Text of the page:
ST. GEORGE — When Kevin Hansen was told by landowners he would have to relocate part of the original Aspiration Trail, his heart sunk. Though it wasn’t his land, he had spent four years building the popular trail with his wife, Ann. They completed the trail on her birthday, placing a flag atop a ridge.
Hansen is working on creating a new trail that is integrating 90% of the original path. When he asked for volunteers to help build the new trail, Aspiration Ridge, Hansen knew he was asking a lot.
“It took us four years to build Aspiration Trail,” Hansen said. “We’re hoping the rebuild will take four months.”
Though he had had some interest, it wasn’t moving as quickly as he’d hoped. Then, Wednesday morning, Riverside Elementary Principal Burke Staheli brought a small army of helping hands.
“One of the things I like to do is called service learning,” Staheli told St. George News. “When read about the trail, I thought, let’s get our kids involved.”
So, Staheli volunteered his entire fifth-grade class, about 140 students. They were accompanied by teachers, parents and missionaries, who also helped build out 10 sections of trail off Southern Parkway and Astragalus Drive.
“We’re excited for the opportunity to have this trail embraced by the City of St. George,” Hansen said.
Staheli’s fifth-graders learned that building a trail is just as tough as it sounds. Some of them carried tools like shovels, crowbars, and rakes, while others talked about what makes a successful YouTube channel.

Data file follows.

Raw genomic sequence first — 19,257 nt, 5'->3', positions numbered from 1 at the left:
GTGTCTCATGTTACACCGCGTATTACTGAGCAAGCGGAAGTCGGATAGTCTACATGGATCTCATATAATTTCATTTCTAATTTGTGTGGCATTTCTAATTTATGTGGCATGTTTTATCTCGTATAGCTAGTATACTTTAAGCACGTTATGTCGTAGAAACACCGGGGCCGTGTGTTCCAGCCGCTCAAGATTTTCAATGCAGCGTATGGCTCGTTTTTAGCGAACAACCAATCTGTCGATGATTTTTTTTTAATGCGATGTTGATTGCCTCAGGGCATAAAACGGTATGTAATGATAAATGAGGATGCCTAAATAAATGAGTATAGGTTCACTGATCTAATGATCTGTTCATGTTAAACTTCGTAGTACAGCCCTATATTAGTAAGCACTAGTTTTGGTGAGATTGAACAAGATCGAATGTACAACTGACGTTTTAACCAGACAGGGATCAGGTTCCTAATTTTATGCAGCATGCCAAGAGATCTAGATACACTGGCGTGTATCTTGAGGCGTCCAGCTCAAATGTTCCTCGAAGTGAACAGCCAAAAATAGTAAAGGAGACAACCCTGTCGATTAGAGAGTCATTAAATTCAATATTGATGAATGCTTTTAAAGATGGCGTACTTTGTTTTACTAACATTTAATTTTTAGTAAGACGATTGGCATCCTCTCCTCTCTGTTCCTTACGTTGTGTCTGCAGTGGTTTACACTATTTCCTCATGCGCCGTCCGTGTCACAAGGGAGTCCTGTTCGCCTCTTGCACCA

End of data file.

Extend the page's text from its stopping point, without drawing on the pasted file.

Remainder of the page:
“I wanna be a gaming and lifestyles YouTuber,” one boy told his companions. “No click-bait.”
As they fantasized about cushy indoor work,, they would earn the day’s lunch by moving rocks and raking the dirt. In short, clearing and marking a path. Rather than being bathed in the cool blue light of screens, they’d be enveloped in clouds of powdered dirt.
“I don’t know if any of these kids have ever worked this hard,” Staheli said. “But this is how you make memories. You’ve got to create moments that they’ll remember.”
One of them, Grace Mardy, 10, practiced speaking Spanish as she sauntered along the trail.
“I had fun,” she said. “But we did a lot of work.”
Mardy said that she doesn’t go outside much, so the day was about new experiences.
“This is my first time building a trail,” she said. “It’s also my first time hiking.”
Staheli said that, as many of his kids have been cooped up inside, due to COVID-19, he tries to take every opportunity to get them outside.
When the day’s work had been done, some didn’t want to leave.
“It’s just peaceful out here,” Kai Davis. “I’d like to sit and enjoy the work that we’ve done.”
Staheli said that the day reminded him of a day spent fishing with his dad.
“It was the ceremony of it all,” he said. “We woke up early in the morning, we had donuts, then he went and pulled a fish out of a pond with his bare hand.”
The beautiful setting of the trail, Staheli said, would hopefully inspire them to remember what they had learned, as well as their contribution to the community.
“In two hours, we completed a lot of trail,” Staheli said. “That’s a little miracle. I don’t think these kids will ever forget it.”
Hansen was moved by the outpouring of support.
“This means that there are lots of people who feel the same sense of community we do,” he said. “That’s why we love Southern Utah so much.”
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